People my age don’t know the Blues.  They don’t know about how the Blues emerged from generations of suffering – a black minority population in the U.S. struggling to be recognized as human beings in a predominantly white society.  My generation can’t understand those struggles, even as we try to emulate those who suffered – with updated terminology, of course.  They had the Blues, we have Issues.  They play music, we play the victim.  They have jam sessions, we have therapy sessions.  You get the idea.

With this kind of disconnect, how did I find myself listening to classic, Chicago-style blues spilling from a bar in Singapore, of all places?  Just like my generation of Americans, young Singaporeans have had a cushy life.  Their parents suffered through the founding of the Republic of Singapore so their children could live in a clean, safe, beautiful environment—Asia as interpreted by Disney.  The vast majority of young Singaporeans are well-educated and nearly guaranteed a good job after school, even if they don’t work very hard on their studies; like emerging from the womb and being handed a birth certificate and a union card, minus the hard hat.  Standing outside the bar we thought, surely, these musicians could NOT be local!  Singaporeans just don’t “do” the Blues, do they?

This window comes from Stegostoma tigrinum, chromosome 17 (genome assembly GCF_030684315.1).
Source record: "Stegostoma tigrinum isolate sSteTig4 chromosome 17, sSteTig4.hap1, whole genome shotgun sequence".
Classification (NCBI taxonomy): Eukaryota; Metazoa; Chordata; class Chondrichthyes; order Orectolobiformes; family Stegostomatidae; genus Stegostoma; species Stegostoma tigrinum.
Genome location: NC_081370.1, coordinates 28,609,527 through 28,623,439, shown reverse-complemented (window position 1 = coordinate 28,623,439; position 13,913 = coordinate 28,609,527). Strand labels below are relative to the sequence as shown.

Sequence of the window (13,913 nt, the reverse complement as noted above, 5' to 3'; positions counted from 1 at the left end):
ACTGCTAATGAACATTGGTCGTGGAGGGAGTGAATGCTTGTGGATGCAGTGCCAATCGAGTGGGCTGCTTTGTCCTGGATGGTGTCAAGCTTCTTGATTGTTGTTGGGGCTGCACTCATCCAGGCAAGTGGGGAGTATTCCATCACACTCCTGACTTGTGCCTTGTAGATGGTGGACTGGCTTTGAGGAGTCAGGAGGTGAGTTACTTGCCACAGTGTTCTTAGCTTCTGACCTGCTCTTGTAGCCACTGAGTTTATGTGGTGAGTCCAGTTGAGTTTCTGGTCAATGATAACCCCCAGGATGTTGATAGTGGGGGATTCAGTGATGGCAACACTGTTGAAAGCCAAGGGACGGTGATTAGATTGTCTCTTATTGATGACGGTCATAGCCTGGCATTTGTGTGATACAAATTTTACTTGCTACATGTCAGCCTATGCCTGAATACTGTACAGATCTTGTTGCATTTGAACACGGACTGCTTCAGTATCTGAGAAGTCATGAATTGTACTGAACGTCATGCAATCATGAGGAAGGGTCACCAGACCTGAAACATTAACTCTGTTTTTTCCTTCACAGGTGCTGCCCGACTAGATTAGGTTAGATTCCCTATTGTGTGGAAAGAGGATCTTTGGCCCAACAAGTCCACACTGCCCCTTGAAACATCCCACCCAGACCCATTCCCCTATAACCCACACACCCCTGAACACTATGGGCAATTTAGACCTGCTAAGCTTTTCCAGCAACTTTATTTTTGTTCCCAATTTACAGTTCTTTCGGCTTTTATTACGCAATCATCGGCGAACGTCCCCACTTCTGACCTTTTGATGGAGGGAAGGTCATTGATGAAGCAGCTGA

So we stepped inside the establishment hosting this heavenly sound, a place called the Elephant Bar and sure enough, there was a live band of diverse heritage playing authentic Blues.  The lead singer, who also played the harmonica, was Chinese, as was the drummer.  On lead guitar was a Bahasa Indonesian, and the bass player looked Malay.  It was a veritable Benneton billboard of a band, an ecumenical movement of ethnicities, all centered on the same beat.  We had arrived on Jam Session night, and several other musicians weaved their way in to the proceedings: a German keyboardist, an Indian sax player and an Australian guitarist who looked like an accountant but played like the dickens—no slam against accountants, but they are typically hired because they can resolve credits and debits, not for their ability to resolve a screaming Blues lick back to its root note.

Yea, yea, I used to love her  //  But she ain’t never gonna stay…

For the first hour, Tom and I just sat there and enjoyed the show.  From Howlin’ Wolf to BB King to Stevie Ray Vaughn, these guys were smooth.  But then we started to wonder HOW these guys could play such great Blues.  They grew up with Canto-Pop, not Pop Wilson.  To them, Taj Mahal was a building, not a gritty Blues singer with a unique, twanging guitar style.  How did they “get” the Blues?